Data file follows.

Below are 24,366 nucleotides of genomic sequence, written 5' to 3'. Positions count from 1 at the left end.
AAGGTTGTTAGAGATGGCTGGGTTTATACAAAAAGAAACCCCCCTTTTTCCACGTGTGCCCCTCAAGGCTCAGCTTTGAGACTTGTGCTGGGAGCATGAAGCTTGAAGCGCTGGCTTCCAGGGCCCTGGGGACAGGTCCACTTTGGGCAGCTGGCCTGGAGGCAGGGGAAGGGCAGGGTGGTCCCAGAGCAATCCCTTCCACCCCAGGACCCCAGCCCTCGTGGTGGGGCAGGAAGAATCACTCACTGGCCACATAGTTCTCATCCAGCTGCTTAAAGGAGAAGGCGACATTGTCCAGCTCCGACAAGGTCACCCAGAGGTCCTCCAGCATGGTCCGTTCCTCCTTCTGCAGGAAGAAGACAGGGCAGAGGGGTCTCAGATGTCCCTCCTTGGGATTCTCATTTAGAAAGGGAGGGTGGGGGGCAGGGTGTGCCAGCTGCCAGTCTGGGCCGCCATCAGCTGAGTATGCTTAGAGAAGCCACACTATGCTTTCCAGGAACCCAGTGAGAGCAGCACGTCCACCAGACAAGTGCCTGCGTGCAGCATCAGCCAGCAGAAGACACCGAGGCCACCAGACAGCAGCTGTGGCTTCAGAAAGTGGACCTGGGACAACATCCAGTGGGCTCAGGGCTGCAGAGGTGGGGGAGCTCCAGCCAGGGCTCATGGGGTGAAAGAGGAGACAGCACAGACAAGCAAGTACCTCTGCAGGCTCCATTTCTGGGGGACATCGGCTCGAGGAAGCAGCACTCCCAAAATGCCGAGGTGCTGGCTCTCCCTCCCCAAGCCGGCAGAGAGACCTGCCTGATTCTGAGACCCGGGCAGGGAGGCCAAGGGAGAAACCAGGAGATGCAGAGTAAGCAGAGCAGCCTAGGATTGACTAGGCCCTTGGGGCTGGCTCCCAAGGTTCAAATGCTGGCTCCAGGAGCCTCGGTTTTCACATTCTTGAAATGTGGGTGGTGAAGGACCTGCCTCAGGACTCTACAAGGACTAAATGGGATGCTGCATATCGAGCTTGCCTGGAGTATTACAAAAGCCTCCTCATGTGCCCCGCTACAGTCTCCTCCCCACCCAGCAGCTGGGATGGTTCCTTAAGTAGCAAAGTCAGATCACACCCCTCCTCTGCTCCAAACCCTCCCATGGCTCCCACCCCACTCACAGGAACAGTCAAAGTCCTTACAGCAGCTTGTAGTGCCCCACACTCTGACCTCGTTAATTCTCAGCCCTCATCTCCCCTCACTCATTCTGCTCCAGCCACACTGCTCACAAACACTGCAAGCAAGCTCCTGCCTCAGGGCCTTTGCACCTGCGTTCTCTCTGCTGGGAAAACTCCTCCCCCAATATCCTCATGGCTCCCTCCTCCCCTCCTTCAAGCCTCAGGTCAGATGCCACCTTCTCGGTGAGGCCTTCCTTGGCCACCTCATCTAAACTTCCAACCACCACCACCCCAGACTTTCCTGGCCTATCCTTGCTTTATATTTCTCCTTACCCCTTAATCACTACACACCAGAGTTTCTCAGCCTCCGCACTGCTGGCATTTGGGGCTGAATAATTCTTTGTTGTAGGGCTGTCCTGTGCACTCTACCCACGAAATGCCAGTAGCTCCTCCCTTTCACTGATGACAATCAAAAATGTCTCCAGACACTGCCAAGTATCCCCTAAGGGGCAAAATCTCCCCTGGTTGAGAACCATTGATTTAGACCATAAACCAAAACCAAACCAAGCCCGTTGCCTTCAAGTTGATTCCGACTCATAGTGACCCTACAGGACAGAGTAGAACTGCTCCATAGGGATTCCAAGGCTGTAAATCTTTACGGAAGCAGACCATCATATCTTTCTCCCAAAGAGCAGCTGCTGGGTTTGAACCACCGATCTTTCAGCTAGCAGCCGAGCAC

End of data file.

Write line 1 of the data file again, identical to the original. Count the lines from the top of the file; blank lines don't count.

Below are 24,366 nucleotides of genomic sequence, written 5' to 3'. Positions count from 1 at the left end.